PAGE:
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Bundy bright spot in O's loss

Bundy bright spot in O's loss
D. BUNDY (David Goldman , Carroll County Times)

FORT MYERS, Fla. - Baltimore Orioles manager Buck Showalter is always trying to surprise people. It was Dylan Bundy's turn on Tuesday.

While Showalter and pitching coach Rick Adair took a 90-minute drive from the Orioles' training complex, they hatched a plan. Instead of letting Bundy pitch against a group of minor leaguers, they'd let the prized 19-year-old rookie throw against some accomplished major leaguers.

After Dana Eveland and Chris Tillman worked the first four innings, Bundy came in for the fifth and got to face Jacoby Ellsbury, Dustin Pedroia and Adrian Gonzalez. Even though he walked Pedroia, Bundy got out of the inning unscathed.

Bundy's scoreless inning was the Orioles' bright spot in their 5-4 loss to the Boston Red Sox before 9,106 at JetBlue Park.

He retired Ellsbury on a grounder to short before the four-pitch walk. Gonzalez flied to center and Luis Exposito fouled out to right. Mission accomplished.

Bundy had little notice that he was going in the game as early as he did. He thought he'd pitch the eighth or ninth.

"Every pitcher wants to face the best. That's how any pitcher gets better, facing the best. I felt that those three hitters in that lineup were pretty dang good," Bundy said.

He threw 15 pitches, all fastballs. His fastest pitch topped out at 97 mph.

Bundy said he wasn't scared.

"I wasn't nervous. I was antsy. Amped up. Facing those three guys, first game, right off the bat - that was pretty intense," he said.

Bundy, who hasn't yet pitched in a game that counts, will stick around Orioles camp for another week or so. He'll probably get sent down to the Twin Lakes minor league complex soon, but Showalter wanted to get a look at him before then.

He'll see him again on Sunday morning in a "B" game in Sarasota.

He was happy to finally face professional hitters. "Get the first one out of the way," he said.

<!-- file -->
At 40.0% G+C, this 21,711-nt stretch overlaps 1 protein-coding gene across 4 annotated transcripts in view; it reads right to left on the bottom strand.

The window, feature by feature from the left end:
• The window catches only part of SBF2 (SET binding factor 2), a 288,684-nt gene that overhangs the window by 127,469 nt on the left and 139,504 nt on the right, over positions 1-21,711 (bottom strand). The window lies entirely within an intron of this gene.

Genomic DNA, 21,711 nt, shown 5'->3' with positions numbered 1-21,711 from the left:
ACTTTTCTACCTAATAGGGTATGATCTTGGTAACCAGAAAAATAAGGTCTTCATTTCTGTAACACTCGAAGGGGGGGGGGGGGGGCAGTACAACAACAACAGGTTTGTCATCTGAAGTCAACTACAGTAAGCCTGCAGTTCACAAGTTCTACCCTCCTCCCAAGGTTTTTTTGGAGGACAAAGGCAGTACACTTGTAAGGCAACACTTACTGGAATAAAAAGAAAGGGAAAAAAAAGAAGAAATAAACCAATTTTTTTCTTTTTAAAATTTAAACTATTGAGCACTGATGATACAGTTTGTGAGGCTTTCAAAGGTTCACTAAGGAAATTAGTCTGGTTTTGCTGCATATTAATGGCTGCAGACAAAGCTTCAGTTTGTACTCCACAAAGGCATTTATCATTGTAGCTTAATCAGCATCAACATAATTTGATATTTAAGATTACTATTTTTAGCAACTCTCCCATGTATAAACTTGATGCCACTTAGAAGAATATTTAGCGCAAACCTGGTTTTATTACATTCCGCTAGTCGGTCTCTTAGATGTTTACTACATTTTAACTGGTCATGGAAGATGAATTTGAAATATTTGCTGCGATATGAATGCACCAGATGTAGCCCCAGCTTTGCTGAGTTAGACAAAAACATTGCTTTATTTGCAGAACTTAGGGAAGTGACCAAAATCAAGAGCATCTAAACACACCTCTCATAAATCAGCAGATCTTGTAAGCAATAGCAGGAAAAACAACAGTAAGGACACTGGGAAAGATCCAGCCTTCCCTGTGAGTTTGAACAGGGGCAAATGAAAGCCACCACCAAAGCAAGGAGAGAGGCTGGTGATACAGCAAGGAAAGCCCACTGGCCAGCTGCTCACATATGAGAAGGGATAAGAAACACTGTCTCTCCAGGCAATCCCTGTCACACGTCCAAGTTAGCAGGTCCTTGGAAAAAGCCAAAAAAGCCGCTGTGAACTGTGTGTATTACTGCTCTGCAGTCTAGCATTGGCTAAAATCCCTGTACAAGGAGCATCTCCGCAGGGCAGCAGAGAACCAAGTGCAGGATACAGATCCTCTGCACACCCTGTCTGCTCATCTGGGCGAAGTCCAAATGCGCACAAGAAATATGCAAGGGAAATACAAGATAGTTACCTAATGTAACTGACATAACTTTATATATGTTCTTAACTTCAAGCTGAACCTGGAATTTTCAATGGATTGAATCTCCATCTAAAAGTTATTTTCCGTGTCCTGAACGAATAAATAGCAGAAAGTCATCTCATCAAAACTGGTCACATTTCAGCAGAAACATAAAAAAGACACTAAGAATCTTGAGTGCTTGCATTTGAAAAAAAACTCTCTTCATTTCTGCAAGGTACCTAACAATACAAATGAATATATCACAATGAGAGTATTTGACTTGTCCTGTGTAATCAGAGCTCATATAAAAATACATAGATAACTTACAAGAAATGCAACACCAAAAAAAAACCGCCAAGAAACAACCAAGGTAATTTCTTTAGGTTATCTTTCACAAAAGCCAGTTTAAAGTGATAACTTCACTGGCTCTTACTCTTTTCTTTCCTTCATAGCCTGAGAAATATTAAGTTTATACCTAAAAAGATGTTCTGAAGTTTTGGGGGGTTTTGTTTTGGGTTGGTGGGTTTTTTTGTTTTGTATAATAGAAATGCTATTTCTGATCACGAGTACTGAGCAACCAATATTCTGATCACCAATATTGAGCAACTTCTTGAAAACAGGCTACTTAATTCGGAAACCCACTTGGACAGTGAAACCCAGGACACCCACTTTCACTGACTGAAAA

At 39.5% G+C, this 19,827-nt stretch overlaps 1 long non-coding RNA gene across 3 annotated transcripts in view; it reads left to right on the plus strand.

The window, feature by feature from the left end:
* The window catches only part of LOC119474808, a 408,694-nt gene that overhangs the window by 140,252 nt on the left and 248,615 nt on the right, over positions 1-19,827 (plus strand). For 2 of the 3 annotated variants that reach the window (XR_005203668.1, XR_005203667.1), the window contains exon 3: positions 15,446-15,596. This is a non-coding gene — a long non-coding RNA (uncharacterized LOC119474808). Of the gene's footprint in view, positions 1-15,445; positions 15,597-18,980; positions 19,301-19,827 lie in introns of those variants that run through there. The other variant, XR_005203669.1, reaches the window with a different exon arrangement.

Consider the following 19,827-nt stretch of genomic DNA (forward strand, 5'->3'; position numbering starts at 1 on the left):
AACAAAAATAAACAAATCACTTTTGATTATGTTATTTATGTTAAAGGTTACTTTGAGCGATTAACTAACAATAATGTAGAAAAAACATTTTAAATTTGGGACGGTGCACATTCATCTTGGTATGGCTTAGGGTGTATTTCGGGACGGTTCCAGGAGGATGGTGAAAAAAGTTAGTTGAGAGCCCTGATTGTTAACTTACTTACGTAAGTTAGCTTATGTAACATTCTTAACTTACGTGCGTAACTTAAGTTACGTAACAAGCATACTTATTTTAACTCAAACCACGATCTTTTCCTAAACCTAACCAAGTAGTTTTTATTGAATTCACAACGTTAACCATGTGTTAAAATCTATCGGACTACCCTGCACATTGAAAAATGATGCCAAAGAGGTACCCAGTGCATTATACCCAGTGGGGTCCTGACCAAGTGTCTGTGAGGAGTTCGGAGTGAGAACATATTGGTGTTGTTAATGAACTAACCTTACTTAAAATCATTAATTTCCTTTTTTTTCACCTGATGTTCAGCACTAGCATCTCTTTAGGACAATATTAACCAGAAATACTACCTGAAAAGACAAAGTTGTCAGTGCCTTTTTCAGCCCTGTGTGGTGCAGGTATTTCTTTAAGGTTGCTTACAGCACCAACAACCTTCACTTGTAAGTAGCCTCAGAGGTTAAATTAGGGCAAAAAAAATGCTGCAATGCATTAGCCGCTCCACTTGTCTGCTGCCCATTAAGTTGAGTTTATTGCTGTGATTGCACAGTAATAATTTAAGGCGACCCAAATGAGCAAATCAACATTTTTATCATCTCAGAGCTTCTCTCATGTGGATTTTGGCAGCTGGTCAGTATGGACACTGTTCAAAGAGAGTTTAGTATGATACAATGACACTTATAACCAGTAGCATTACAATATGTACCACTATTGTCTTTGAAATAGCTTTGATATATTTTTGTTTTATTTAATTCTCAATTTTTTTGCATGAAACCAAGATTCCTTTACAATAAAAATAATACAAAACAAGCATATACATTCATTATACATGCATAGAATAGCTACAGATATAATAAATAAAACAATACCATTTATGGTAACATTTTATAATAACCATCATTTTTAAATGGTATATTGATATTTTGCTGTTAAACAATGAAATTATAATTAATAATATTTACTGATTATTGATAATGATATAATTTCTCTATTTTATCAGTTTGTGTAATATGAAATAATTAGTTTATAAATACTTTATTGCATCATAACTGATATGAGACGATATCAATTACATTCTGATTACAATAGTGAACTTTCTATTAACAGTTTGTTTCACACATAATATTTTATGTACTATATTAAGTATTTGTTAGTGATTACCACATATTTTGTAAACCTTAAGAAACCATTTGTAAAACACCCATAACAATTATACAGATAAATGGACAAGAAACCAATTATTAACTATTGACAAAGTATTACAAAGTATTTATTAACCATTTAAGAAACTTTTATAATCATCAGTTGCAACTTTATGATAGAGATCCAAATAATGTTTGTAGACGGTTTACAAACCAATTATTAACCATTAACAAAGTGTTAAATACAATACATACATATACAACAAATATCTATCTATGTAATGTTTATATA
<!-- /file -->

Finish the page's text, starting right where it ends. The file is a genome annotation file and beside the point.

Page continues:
And, he's still waiting to give up his first hit. Showalter pronounced himself satisfied.

"Another good step for him," Showalter said. "Another thing to get him exposed to before he goes down."

Bundy pitched a lot better than Dana Eveland or Chris Tillman. Both have experience as major league starters, and Eveland admitted to being too pumped up in his first appearance.

Eveland allowed a run in the first inning before settling down in the second.

"A little rusty at first. A little almost overly amped. That was the first time getting that adrenaline pumped since September," Eveland said. "It was a good feeling."

Showalter was critical of Tillman, who's facing long odds on making the team. He probably didn't help himself by allowing three runs (two earned) in the third inning.

"Tilly's capable of better than that," Showalter said. "At the major league level, we can't constantly be going through those adjustments."

DUQUETTE RETURNS: Dan Duquette was Boston's top baseball executive for nearly eight years before he was fired in the spring of 2002. It took Duquette nearly a decade until he found another job in baseball, and last November the Orioles hired him.

Duquette had a reputation for sometimes having a contentious relationship with the press in Boston, but he was genial when he addressed a group of reporters who cover the Red Sox.

When one reporter said he'd been a lightning rod during his time there he smiled and said: "Really?"

Duquette spoke for 12 minutes about the Orioles and Red Sox, and predicted the Orioles' pitching would be much improved this season.

COMING UP: The Orioles host Minnesota on Wednesday. Wei-Yin Chen, Armando Galarraga, Matt Lindstrom, Luis Ayala and Steve Johnson are scheduled for Baltimore. Carl Pavano, Alex Burnett, Luis Perdomo, Jason Bulger, Jared Burton, Esmerling Vasquez, Daryl Thompson and Casey Fien are scheduled for the Twins.

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